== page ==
Whenever people act disgusted with the idea of a thrift store it honestly degrades how I see them. One, because these people have exaggerated ideas of what the clothes at thrift stores look like and consist of, thinking they’ll get some kind of infectious rash or something. Two, because you are NOT so important that you need a brand new one of everything. How self-centered is that anyways? A lot of garments outlast however long their original buyer wants them. I know in my life I’ve given away A LOT of clothes that are perfectly fine I just grew out of them or something. Also, do you even know what it takes to make that pair of jeans? That shirt- the labor? The resources? Three, because if someone else pays for you to do your clothes shopping and they’re strapped for cash like a lot of people are it’s incredibly selfish and unnecessary to go pay a shit ton of money at basic ass clothing stores like Hollister.
Also you know, if you shop at certain thrift stores you’re totally helping out local people and the local economy.
I, personally, have bought a lot of my clothes at a thrift store that does things like host local artists in a lobby area, hosts free wifi for the community, gives away kids books and sells other books for super cheap, and helps give a lot of people in dire situations some decent clothes. Thrift stores do actually have a lot of good stuff too. I just recently found theeee cutest blazer for like five dollars that would have normally been at least thirty, and two pairs of jeans that fit me just right for like three dollars each.
And another thing- I don’t know anyone who throws away their clothes, but seriously- don’t do it. Donate your shit, okay. Just because you can’t sell it at a yard sale or give it to a relative doesn’t mean it’s worthless. You might not get something out of it yourself but someone else could.
Like, there is no reason to purposefully avoid a thrift store. They are some of the coolest shops around. Go donate, go shop, just go.
The US government’s drone program in Pakistan “terrorizes” local communities, kills large numbers of civilians and drives anti-American fervor in the country, a new study by the law schools of Stanford and New York University finds.
The study, titled “Living Under Drones,” finds that Pakistanis living in affected areas are afraid to attend public gatherings such as weddings and funerals as ground operators that guide the unmanned aircraft frequently mistake them as groups of al-Qaeda-linked fighters.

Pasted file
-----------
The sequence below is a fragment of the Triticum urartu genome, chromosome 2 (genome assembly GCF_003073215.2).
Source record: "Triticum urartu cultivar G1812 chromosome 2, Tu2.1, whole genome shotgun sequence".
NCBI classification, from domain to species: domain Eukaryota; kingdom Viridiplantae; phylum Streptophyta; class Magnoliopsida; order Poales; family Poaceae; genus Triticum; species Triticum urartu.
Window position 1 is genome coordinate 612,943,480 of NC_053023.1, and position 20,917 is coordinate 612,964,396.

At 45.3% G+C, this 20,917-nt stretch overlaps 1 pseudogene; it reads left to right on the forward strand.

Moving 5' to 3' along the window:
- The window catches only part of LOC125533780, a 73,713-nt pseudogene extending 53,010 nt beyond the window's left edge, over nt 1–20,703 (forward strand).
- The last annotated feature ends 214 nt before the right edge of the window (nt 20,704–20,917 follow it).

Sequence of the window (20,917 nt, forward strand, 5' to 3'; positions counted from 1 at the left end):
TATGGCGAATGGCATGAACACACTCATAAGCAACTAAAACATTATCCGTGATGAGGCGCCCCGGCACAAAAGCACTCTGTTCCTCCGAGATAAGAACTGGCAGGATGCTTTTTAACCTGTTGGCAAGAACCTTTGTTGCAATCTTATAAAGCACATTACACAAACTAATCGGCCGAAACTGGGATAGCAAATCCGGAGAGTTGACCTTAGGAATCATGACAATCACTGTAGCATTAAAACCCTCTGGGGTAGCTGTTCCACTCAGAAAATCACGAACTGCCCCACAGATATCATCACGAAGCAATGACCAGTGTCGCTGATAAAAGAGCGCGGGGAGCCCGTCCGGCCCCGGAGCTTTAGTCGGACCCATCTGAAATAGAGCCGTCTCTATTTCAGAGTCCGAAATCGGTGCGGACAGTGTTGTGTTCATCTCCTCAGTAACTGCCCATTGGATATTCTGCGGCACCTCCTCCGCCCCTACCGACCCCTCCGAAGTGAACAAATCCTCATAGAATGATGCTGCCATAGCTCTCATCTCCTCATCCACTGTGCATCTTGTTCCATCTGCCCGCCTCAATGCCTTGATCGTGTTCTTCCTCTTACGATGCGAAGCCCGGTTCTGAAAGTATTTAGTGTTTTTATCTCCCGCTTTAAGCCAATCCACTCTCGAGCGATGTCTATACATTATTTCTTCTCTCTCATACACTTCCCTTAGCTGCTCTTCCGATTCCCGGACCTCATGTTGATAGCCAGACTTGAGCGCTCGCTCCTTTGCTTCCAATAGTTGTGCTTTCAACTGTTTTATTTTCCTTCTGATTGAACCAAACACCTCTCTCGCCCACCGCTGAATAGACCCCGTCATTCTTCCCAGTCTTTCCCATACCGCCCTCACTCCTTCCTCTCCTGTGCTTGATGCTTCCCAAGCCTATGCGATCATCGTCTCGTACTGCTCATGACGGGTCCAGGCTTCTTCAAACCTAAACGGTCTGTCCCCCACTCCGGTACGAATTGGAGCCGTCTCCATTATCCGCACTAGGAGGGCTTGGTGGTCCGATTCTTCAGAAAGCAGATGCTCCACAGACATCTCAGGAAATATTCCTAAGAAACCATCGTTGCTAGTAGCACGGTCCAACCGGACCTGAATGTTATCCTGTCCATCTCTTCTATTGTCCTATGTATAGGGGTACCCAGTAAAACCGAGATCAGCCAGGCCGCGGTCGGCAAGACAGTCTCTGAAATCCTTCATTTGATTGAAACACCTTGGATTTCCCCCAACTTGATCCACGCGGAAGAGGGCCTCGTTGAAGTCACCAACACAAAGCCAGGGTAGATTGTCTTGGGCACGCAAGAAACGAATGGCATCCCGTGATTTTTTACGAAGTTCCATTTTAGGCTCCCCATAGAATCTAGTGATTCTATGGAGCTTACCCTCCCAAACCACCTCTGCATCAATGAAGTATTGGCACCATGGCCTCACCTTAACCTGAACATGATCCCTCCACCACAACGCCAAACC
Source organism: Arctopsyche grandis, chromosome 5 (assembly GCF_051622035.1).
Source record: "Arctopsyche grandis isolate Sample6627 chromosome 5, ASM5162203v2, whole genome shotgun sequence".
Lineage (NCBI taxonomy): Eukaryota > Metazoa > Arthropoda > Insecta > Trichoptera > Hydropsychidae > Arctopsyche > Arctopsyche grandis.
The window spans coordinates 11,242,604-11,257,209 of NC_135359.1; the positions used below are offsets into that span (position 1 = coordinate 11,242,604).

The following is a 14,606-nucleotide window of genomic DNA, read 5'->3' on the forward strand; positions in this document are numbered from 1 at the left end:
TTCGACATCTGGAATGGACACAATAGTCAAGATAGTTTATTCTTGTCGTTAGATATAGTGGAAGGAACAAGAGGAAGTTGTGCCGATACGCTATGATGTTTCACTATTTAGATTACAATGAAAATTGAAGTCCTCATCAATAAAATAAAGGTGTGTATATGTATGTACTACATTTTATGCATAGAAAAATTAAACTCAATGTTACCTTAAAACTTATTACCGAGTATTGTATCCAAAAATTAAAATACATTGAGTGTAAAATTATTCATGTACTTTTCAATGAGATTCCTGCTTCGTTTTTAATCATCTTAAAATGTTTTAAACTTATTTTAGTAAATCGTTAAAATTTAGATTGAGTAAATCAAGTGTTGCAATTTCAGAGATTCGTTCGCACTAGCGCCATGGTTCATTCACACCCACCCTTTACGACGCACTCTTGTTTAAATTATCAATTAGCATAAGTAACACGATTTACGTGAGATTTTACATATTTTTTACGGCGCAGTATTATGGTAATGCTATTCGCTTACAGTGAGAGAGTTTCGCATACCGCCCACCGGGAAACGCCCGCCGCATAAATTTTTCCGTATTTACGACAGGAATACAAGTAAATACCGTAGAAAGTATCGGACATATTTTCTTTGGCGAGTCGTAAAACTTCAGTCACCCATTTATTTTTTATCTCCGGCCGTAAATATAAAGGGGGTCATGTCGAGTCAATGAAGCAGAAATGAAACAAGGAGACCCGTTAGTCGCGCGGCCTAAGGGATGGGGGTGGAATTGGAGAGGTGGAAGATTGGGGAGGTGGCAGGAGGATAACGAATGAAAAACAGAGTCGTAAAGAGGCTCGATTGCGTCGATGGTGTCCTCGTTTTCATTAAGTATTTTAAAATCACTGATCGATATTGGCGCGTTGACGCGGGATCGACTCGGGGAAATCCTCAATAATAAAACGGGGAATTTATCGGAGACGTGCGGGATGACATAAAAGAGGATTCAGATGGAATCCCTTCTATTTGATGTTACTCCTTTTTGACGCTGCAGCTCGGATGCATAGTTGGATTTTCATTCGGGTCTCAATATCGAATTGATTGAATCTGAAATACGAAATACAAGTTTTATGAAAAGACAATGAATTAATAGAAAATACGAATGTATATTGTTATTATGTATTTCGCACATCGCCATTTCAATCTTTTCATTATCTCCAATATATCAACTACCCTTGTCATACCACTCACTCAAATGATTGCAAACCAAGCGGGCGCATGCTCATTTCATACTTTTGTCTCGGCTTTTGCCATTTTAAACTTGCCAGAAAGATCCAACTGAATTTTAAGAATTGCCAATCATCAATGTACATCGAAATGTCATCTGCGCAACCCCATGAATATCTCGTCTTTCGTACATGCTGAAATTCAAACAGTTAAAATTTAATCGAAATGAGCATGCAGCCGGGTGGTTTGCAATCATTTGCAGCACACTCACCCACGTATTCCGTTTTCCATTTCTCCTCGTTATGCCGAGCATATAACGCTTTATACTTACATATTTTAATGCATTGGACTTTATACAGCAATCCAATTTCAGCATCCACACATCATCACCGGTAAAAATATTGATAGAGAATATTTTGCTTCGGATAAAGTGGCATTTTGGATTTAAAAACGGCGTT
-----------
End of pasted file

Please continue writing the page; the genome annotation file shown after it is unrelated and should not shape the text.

“Their presence terrorizes men, women, and children, giving rise to anxiety and psychological trauma among civilian communities,” the study reads. “Those living under drones have to face the constant worry that a deadly strike may be fired at any moment, and the knowledge that they are powerless to protect themselves.”
It adds: “These fears have affected behavior. The US practice of striking one area multiple times, and evidence that it has killed rescuers, makes both community members and humanitarian workers afraid or unwilling to assist injured victims.”
The study is based on interviews with victims, witnesses, humanitarian workers and medical professionals compiled over a nine-month period.
We’re fans of free book exchanges, like the Little Free Libraries; the now-defunct-phone-booths-turned-mini-libraries (here, here, here, here, and here); shelves in London Tube and train stations and in airports that enable travelers to swap books; former newspaper racks; and a 1979 Ford transformed into a bookmobile from which free books are distributed in Buenos Aires, among others, that spring up in public spaces.
And now in Paris, there’s this communal book exchange sitting atop a tree cage:
Strasbourg-based street artist Florian Rivière is back with a new, neat urban intervention! Last weekend, Rivière installed a little library on a sidewalk near Gare du Nord … .
See a couple of Riviere’s other urban interventions, a.k.a., “hacktions,” here.
Awesome use of a defunct telephone box as a local communal book swap. Brüner Bücherkiste (by photojennic).
(Click to enlarge)